Randori, a startup that claims to be the “industry’s first nation-state caliber attack platform,” emerged out of stealth mode today with $9.75M seed funding led by Accomplice Ventures, with participation from .406 Ventures and Legion Capital. The startup is developing an attack platform that will launch ‘real attacks’ on companies, emulating advanced hacks and threats companies face today.

The cybersecurity industry today is full of startups offering penetration testing (pen testing, for short) and simulated attacks that identify vulnerabilities and tackle threats. What Randori claims to do is slightly different: By launching real attacks, the platform aims to provide real-time insights into how attackers view customers’ environments.

“This thinking itself is new,” CEO Brian Hazzard told BostInno. “What we are building has been around, but only in the hands of the bad guys. The whole industry is stuck in the defender’s mindset, and this will flip the table upside down.”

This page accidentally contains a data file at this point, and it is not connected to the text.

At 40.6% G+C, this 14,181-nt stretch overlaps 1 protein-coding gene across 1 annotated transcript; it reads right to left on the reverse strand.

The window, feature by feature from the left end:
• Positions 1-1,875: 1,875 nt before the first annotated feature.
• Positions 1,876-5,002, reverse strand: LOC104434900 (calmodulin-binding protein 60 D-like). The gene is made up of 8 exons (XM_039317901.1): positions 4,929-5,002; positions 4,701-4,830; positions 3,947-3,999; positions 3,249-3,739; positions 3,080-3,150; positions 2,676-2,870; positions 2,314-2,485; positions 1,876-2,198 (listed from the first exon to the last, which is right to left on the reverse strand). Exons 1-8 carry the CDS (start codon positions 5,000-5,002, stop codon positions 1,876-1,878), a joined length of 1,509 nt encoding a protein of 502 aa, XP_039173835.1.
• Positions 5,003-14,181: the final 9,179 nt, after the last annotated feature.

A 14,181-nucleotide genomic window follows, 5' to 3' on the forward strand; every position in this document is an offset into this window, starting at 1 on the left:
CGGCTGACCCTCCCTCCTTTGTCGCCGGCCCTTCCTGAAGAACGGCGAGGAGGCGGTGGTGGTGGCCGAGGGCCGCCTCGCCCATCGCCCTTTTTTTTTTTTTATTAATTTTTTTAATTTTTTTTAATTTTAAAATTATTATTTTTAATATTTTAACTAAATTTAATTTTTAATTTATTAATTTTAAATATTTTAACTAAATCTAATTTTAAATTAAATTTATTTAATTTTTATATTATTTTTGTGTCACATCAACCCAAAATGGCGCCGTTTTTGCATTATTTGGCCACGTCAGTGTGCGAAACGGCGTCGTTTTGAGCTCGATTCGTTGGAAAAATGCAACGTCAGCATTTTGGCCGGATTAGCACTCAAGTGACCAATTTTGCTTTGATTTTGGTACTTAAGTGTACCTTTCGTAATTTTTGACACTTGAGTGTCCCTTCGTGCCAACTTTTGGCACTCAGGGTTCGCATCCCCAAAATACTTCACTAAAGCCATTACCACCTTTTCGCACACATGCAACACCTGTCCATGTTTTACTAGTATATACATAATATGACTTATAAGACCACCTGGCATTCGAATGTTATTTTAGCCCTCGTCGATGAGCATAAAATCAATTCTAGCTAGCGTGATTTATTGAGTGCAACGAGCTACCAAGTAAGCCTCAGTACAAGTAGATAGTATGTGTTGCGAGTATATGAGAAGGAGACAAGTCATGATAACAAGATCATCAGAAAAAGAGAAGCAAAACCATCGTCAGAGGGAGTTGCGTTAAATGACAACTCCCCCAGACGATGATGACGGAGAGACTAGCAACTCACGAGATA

Founded in February 2018, the company launched the alpha release of the product in June and has already signed on Fortune 500 companies in oil and gas, financial services, healthcare industries.

Hazzard was one of the first employees at Waltham-based cybersecurity startup Carbon Black and CTO David Wolpoff was a former Red Team lead at cybersecurity solutions company Kyrus Technology. One of the advisors of the startup is the former assistant secretary for policy at Homeland Security, Stewart Baker.

Randori is headquartered in Boston, with offices in Denver, Colorado. The company will use the proceeds of the round towards expanding its engineering and product teams. The company has 15 full-time employees and plans to increase the headcount to 25 by the end of the year with a focus on product development.

Srividya Kalyanaraman is the editor of BostInno. Author of In the Know, BostInno's daily morning newsletter. Interests: Data, media, startups, trivia, food. Leave a tip/blow a whistle at skalyanaraman@americaninno.com